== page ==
The chairman of the Joint Chiefs of Staff indicated yesterday that despite intensive efforts, the U.S. intelligence community has found no conclusive evidence to determine who is responsible for the terrorist bomb attack that killed more than 230 persons last month at the U.S. Marine headquarters in Beirut.

Gen. John W. Vessey Jr., appearing on "Meet the Press" (WRC, NBC), said that "several different outfits have claimed credit" for the bombing. "I really don't know who did it," Vessey said. "I wish I did."

Shortly after the Oct. 23 attack on Marine headquarters at the Beirut International Airport, President Reagan and senior administration officials strongly suggested that identification of the attackers was imminent.

"We have strong circumstantial evidence that the attack on the Marines was directed by terrorists who used the same method to destroy our embassy in Beirut," the president said in an address to the nation four days after the attack. "Those who directed this atrocity must be dealt justice. And they will be."

The embassy bombing last April killed 63 persons, including 17 Americans. Hizballah, a radical Moslem Shiite sect with ties to the Iranian leader, Ayatollah Ruhollah Khomeini, is suspected in that bombing.

The day before his speech, Reagan reportedly told a private meeting of Jewish Republicans that evidence indicated that "Iranian terrorists" were involved, along with Syrians.

The day after the speech, senior administration officials were quoted as saying that all of the intelligence gathered to that point suggested that "the Iranians" were responsible in the Oct. 23 attack on the Marine enclave.

Vessey's statement yesterday suggested no decisive progress since then, indicating the difficulty U.S. intelligence is having in pinpointing blame in what one senior administration official involved in intelligence operations has termed an extremely splintered network of terrorist groups.

The official said that he was not at all confident that the attackers could ever be identified definitively. Intelligence operations have been hampered significantly, he said, in the wake of disclosure in the media of U.S. monitoring of Iranian diplomatic cables which, until those reports, were a key source of intelligence information.

Precise identification of the attackers was central to discussion yesterday of possible U.S. retaliation.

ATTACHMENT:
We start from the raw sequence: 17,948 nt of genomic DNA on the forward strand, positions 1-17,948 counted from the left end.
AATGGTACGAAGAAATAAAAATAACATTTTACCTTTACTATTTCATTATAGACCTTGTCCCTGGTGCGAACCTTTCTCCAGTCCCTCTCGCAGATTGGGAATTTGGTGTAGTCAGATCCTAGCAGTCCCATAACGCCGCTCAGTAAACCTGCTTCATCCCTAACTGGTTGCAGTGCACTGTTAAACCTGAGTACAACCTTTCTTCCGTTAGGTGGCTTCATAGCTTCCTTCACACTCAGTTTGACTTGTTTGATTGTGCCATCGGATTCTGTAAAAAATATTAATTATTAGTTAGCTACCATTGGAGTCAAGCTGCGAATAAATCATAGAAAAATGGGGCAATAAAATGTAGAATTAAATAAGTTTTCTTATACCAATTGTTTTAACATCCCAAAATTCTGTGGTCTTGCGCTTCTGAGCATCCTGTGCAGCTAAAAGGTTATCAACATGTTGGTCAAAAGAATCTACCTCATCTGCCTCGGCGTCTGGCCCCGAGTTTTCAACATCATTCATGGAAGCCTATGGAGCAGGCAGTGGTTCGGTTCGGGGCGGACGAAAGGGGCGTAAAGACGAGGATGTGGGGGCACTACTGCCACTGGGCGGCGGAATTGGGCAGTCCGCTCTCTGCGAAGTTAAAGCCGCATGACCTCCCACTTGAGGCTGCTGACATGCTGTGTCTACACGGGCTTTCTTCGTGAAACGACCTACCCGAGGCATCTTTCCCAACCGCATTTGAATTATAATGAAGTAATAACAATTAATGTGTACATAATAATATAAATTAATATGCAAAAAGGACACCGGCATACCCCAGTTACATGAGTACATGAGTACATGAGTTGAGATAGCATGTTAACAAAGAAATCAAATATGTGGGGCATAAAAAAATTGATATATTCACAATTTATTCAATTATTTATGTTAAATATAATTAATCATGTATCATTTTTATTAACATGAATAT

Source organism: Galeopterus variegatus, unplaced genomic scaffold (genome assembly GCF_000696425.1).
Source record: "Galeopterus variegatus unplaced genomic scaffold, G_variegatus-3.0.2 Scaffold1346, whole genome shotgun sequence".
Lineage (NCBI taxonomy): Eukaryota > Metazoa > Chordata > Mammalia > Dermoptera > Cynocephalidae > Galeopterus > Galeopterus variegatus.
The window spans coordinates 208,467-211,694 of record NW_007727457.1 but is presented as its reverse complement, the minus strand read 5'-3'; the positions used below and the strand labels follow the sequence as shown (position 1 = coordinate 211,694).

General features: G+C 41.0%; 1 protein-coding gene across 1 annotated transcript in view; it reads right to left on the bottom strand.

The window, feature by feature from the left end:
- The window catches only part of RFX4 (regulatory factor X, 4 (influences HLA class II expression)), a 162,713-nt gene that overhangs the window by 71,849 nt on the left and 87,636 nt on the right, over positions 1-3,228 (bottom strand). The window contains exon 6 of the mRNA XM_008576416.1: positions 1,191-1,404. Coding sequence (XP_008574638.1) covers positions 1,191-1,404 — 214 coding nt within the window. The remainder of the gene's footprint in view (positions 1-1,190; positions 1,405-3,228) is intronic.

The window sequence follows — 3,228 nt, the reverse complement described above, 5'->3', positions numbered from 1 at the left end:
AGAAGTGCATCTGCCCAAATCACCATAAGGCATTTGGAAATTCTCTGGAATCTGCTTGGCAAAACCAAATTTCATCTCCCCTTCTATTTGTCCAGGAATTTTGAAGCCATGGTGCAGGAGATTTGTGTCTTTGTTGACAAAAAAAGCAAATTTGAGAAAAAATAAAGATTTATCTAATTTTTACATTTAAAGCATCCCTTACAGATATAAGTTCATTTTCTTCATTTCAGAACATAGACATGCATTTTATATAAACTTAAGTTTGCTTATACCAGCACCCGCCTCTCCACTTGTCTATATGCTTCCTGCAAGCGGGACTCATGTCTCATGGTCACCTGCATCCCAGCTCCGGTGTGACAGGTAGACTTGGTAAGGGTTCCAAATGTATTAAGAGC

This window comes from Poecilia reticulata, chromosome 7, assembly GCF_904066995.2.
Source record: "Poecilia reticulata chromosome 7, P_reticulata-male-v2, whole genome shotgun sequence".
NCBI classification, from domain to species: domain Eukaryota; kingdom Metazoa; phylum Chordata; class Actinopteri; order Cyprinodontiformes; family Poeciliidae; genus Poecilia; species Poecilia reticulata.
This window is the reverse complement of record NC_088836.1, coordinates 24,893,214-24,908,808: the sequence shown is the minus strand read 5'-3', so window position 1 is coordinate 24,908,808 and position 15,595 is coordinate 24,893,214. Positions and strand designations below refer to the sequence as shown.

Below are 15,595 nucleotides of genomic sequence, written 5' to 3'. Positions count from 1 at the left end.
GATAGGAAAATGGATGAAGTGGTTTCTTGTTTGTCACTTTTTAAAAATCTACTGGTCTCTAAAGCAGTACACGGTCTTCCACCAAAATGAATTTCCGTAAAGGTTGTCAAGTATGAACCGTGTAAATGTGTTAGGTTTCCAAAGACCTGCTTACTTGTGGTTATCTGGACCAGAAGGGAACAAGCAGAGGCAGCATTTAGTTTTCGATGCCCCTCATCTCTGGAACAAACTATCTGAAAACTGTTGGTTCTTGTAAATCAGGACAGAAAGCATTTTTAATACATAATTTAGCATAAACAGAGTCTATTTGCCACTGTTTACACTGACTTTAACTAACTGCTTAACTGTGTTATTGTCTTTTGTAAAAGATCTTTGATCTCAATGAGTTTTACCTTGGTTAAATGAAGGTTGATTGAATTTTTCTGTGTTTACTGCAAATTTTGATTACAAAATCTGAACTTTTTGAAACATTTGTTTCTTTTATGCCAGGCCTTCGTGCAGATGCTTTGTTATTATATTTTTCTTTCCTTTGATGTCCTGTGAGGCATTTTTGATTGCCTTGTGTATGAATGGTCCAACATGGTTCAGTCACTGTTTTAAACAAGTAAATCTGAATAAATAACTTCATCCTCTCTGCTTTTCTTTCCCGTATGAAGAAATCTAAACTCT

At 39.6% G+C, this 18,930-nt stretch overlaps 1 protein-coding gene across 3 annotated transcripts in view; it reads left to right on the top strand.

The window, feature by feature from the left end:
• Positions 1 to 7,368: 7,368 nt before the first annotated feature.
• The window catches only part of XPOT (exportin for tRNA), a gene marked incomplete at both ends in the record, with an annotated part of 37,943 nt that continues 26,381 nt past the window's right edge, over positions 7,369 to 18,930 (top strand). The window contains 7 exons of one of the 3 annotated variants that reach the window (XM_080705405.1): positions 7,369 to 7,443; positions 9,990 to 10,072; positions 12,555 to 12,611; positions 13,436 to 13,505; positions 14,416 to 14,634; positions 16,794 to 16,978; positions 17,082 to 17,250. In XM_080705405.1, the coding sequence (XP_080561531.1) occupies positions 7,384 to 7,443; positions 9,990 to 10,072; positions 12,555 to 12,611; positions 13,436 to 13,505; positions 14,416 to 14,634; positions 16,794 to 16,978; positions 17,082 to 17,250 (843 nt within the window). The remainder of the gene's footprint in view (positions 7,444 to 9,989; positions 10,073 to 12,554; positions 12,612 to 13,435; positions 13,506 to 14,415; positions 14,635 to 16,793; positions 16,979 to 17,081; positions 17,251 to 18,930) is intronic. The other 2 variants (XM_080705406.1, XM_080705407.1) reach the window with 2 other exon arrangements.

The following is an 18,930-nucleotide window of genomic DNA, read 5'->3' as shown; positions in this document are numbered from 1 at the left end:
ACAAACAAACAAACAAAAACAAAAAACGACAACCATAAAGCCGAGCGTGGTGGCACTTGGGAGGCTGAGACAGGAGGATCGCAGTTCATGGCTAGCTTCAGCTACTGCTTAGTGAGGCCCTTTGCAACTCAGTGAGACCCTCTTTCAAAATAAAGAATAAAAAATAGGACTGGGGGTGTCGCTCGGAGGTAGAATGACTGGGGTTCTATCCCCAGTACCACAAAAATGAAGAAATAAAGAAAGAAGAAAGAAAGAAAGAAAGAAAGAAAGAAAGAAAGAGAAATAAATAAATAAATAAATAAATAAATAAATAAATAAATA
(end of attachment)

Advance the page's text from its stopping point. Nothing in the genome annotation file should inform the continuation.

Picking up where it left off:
Senate Majority Leader Howard H. Baker Jr. (R-Tenn.) said on "This Week With David Brinkley" (WJLA, ABC) that he would not rule out a retaliatory strike in the Middle East "if and when we can find out with precision and exactness" who carried out the attack.

Baker said the United States could not be expected to act as Israel did last week. Following a similar attack on an Israeli security headquarters in the port of Tyre that killed 60 persons, Israeli planes quickly raided Palestinian targets in central Lebanon, apparently not waiting to pinpoint blame.

"I have great respect for the Israelis. I even admire the way they respond promptly," Baker said. "I wonder how accurate their intelligence, their information may be about those who perpetrated the assault . . . ."

Appearing on the same show, Secretary of Defense Caspar W. Weinberger refused to discuss questions about the possibility of retaliatory or stepped-up U.S. military operations in the Middle East.

"I'm not going to deny it; I'm not going to affirm it; I'm not going to leave it open; I'm not going to leave it closed," Weinberger said. "I am just not going to discuss it."

Vessey said, "When American servicemen are killed and killed in any numbers, my gut reaction is to retaliate." But he said it would be "inappropriate" to say if any retaliation is being planned.

Vessey also said that he was assembling a panel of experts to advise the military on cooperation with the news media in the wake of complaints about the Pentagon's decision to prohibit news coverage of the first days of the Grenada invasion.

He said former Maj. Gen. Winant S. (Si) Sidle, a chief Defense Department spokesman during the Vietnam-war era, would head the commission, which also would include "experienced newsmen."